So we have yet another reason for booting out Boris and Michael. 

This government has little understanding of the FE and Skills sector and even when it tries (like Sajid Javid has done) to entice people with a temporary hand-out for 16-19 yr olds, it has given absolutely nothing for Adult Education and Life-Long Learning.  

Our policy provides for each of these three. 

The Personal Education and Skills Accounts (PESAs) not only provide financial help for people aged 25 to 55, but does it in the right way; it puts the person who needs the learning at the centre. That’s a typical Liberal Democrat approach. 


* Nigel Jones is currently secretary of Newcastle under Lyme Liberal Democrats and the Chair of the Liberal Democrat Education Association.

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  • Mavarine Du-Marie 27th Sep '19 - 3:13pm

    “The Personal Education and Skills Accounts (PESAs) not only provide financial help for people aged 25 to 55, but does it in the right way; it puts the person who needs the learning at the centre. That’s a typical Liberal Democrat approach.”


    As you know I support this 100%.

    However, I believe it can go farther. For instance making those who want the funds to show a personal development plan and build it into the system that goals are being met. This would be evidence that they take it seriously and would give the data to show that it is working as a result of implementation.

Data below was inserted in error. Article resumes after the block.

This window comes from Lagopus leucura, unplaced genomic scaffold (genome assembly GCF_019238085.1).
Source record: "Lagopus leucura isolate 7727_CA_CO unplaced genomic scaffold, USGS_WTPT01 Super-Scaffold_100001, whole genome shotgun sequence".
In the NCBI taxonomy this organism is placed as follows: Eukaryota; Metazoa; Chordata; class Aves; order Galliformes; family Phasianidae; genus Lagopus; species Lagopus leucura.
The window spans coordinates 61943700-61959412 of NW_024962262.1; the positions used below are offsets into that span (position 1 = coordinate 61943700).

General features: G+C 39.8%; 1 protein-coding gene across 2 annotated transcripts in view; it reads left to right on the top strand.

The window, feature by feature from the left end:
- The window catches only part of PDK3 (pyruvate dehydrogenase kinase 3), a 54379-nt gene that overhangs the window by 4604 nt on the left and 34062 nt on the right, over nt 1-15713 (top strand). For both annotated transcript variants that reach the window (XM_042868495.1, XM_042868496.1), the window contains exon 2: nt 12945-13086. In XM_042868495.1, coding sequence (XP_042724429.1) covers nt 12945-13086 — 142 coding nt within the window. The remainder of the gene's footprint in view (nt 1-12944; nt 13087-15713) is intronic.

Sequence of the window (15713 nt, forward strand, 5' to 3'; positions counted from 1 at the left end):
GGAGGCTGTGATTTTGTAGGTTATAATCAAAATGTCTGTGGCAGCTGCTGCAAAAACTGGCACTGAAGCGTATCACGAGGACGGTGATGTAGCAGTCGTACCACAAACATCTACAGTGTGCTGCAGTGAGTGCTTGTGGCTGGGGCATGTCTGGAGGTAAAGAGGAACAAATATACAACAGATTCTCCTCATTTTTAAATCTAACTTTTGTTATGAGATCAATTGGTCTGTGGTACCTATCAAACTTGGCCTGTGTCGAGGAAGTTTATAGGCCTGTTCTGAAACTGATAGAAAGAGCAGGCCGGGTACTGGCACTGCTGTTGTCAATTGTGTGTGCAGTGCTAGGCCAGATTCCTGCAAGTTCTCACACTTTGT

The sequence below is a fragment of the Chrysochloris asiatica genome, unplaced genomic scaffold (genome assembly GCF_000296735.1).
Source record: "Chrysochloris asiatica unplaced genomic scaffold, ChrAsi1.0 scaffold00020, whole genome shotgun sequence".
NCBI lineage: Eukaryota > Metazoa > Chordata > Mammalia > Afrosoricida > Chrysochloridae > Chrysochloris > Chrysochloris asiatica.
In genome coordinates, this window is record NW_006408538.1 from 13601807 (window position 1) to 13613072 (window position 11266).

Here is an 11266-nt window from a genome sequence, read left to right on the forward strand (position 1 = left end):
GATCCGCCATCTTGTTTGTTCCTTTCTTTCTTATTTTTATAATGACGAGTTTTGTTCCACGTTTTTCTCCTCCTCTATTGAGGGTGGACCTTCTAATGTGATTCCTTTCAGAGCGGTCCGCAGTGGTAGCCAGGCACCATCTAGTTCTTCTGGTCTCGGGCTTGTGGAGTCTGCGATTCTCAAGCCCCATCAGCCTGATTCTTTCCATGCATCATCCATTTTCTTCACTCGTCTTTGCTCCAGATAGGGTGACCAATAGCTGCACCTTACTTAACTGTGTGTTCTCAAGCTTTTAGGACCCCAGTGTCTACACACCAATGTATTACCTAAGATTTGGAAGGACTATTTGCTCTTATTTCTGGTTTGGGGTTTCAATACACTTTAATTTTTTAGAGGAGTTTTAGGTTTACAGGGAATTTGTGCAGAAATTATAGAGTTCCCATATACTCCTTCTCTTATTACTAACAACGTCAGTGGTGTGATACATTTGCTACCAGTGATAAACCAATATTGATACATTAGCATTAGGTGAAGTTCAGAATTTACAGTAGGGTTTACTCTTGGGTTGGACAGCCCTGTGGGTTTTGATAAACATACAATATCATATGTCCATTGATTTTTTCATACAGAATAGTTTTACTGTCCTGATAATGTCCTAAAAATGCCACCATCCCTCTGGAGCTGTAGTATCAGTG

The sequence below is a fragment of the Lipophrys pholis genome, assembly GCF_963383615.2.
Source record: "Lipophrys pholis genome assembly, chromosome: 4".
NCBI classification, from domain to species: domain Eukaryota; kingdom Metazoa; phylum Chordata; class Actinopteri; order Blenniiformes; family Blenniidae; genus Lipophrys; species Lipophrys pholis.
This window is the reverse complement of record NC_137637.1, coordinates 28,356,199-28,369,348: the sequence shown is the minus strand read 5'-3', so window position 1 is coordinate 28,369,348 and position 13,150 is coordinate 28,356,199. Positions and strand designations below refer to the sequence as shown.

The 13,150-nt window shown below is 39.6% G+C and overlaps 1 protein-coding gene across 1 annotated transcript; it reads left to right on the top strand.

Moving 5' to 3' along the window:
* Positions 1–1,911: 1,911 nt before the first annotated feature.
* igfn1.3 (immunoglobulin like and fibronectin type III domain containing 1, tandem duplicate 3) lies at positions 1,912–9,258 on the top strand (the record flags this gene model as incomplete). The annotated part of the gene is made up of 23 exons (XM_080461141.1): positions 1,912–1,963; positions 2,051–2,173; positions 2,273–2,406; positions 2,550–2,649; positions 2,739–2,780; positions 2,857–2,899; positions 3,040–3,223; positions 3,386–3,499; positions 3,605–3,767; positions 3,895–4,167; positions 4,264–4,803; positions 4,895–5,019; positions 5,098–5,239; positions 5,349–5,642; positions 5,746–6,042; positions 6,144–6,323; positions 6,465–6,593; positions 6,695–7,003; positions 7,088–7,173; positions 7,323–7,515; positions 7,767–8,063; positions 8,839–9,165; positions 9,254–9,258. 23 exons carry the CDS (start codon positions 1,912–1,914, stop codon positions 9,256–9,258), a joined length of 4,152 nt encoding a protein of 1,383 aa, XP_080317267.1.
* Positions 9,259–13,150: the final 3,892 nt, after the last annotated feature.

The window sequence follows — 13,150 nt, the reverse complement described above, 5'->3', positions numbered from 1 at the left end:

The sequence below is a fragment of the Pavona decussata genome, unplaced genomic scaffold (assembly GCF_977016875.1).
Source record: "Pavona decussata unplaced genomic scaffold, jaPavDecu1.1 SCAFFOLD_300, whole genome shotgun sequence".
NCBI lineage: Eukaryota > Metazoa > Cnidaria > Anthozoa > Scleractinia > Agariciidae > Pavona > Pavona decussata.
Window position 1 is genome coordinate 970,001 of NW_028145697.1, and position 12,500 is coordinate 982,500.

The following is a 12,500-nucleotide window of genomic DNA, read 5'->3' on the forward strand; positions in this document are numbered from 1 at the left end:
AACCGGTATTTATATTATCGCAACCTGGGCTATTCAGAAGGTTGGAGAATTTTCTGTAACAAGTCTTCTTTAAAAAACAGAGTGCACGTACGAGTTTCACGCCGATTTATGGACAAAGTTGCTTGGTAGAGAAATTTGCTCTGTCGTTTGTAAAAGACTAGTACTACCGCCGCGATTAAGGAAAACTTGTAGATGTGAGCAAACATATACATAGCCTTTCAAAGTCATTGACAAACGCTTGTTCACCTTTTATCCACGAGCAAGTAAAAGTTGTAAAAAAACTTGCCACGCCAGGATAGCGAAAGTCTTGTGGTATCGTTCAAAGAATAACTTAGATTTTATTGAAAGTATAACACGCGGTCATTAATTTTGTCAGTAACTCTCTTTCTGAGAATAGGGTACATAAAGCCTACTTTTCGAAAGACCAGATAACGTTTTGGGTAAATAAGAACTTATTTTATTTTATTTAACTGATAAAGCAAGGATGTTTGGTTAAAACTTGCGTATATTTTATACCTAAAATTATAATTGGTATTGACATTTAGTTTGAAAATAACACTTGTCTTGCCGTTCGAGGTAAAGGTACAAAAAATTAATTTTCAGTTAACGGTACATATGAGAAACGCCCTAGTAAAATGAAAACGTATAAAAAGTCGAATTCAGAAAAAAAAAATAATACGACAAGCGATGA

And also perhaps to link it to a vocational endeavour of the ones that are professional and the ones which are emerging such as those industries that have no age restrictions for example, starting a business, recruitment field or social media marketing influencers, coaches/mentors trainers.

    These additional criterias would make the PESA applicants accountable, aspire them to reach their potential and support diversity in the workforce.

  • Charles Rothwell 27th Sep '19 - 3:43pm

    Linked to this, I followed the debate on this at Bournemouth with great interest and have TRYING to contact the LD EDUCATION ASSOCIATION to find out more (e.g get a full copy of the Policy) but all the mails I have sent have either been undeliverable or I have never received a reply. Does anyone know the trick?

  • Daniel Walker 27th Sep '19 - 3:56pm

    @Charles Rothwell

    I don’t know much about the LD Education Association, but policy papers from the Autumn Conference are all here:

    The Lifelong Learning Commission Report is amongst them. ( the passed motion is here)

  • Charles Rothwell 27th Sep '19 - 8:16pm